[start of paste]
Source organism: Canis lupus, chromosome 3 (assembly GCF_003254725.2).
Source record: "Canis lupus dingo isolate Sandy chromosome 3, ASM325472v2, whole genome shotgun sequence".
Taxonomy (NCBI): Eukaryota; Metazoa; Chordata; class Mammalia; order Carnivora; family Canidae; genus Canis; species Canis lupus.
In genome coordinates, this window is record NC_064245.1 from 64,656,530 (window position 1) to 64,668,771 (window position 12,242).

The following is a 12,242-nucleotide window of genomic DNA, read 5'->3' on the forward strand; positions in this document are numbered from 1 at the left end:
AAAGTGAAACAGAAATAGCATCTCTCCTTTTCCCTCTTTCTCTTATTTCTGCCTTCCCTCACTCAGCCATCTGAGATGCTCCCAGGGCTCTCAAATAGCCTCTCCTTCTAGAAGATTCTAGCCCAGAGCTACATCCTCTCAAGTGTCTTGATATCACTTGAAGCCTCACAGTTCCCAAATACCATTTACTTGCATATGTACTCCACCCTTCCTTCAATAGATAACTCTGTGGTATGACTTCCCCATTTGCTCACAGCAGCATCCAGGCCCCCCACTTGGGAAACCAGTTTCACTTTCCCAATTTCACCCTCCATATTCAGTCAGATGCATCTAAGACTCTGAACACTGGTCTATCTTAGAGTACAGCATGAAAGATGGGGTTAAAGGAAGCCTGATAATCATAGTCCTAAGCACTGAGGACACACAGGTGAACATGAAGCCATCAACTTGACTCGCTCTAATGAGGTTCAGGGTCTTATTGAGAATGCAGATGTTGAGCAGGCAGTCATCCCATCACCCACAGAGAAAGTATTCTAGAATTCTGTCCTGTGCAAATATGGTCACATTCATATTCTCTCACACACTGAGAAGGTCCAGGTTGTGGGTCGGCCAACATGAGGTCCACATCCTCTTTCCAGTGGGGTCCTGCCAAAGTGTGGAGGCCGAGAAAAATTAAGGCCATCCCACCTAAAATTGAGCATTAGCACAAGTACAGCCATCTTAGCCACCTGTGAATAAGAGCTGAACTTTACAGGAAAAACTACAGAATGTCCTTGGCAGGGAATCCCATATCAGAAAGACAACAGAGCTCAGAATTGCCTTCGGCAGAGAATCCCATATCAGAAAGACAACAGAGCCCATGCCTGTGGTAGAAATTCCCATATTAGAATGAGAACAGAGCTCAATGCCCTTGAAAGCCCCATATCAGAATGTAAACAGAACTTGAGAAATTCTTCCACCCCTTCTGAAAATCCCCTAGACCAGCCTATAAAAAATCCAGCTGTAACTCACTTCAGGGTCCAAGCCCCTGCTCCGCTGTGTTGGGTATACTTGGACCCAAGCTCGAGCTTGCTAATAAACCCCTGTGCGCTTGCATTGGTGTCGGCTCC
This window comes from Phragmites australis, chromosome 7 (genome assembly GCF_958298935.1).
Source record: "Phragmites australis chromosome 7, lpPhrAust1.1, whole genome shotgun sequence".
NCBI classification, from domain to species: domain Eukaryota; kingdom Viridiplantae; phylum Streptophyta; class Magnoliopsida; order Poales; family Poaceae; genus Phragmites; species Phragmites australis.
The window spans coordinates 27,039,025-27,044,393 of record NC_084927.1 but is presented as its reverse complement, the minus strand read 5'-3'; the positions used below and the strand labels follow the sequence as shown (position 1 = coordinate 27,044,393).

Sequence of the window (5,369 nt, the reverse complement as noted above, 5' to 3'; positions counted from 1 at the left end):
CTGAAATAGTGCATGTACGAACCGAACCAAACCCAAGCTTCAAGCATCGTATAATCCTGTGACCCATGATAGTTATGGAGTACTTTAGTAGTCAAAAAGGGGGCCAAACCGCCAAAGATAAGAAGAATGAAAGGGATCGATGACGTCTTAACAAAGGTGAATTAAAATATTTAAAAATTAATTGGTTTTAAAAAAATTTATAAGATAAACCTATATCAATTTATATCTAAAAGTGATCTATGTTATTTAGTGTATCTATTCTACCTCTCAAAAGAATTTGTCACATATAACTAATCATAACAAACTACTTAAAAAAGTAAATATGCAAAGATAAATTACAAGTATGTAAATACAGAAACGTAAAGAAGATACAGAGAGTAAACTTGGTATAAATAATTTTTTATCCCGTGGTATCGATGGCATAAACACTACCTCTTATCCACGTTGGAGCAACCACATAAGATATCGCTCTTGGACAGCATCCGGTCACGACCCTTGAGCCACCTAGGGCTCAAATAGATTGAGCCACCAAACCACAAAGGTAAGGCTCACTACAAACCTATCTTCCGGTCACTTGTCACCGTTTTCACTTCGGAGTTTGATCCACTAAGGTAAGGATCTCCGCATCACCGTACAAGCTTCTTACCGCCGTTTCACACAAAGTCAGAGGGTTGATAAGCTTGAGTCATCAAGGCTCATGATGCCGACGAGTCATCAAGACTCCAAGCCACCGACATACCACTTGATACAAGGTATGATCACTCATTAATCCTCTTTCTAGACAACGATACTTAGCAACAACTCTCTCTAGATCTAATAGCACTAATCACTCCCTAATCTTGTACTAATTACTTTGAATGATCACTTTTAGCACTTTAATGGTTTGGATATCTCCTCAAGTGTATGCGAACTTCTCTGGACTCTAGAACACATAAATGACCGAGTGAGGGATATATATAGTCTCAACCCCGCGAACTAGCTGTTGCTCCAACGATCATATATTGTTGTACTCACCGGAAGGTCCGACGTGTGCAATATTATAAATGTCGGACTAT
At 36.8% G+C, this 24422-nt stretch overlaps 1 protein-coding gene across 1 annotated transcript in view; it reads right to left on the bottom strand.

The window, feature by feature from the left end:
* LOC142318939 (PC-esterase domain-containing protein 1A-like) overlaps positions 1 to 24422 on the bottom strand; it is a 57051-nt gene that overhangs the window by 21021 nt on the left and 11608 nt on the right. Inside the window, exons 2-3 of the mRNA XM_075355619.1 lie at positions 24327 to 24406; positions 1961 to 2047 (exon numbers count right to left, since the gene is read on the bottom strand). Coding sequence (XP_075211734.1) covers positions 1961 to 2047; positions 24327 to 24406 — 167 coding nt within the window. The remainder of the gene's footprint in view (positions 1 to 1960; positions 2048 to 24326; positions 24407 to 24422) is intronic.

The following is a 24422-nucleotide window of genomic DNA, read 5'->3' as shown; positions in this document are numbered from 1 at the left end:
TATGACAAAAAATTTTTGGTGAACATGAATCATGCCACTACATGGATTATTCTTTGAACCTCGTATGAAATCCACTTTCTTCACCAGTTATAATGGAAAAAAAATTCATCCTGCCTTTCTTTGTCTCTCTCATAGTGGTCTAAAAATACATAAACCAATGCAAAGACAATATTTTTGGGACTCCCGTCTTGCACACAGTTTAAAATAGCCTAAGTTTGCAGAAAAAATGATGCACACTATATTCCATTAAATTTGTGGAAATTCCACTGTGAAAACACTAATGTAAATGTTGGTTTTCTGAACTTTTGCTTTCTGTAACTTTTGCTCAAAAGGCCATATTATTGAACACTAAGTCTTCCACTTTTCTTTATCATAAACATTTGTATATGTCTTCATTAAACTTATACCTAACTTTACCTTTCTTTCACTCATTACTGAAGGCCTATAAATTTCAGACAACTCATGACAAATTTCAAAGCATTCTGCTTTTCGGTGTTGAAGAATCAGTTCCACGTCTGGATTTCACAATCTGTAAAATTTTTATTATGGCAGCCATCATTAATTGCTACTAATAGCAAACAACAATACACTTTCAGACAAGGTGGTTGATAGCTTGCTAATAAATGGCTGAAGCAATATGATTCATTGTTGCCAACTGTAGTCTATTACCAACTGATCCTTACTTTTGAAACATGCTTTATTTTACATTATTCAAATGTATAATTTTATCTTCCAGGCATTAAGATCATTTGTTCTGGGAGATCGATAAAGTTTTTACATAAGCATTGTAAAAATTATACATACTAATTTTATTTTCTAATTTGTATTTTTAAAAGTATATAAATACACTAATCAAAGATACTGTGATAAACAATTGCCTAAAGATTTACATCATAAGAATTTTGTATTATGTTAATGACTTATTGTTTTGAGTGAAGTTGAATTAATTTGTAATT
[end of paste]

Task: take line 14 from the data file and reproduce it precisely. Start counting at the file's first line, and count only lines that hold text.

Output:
The window, feature by feature from the left end: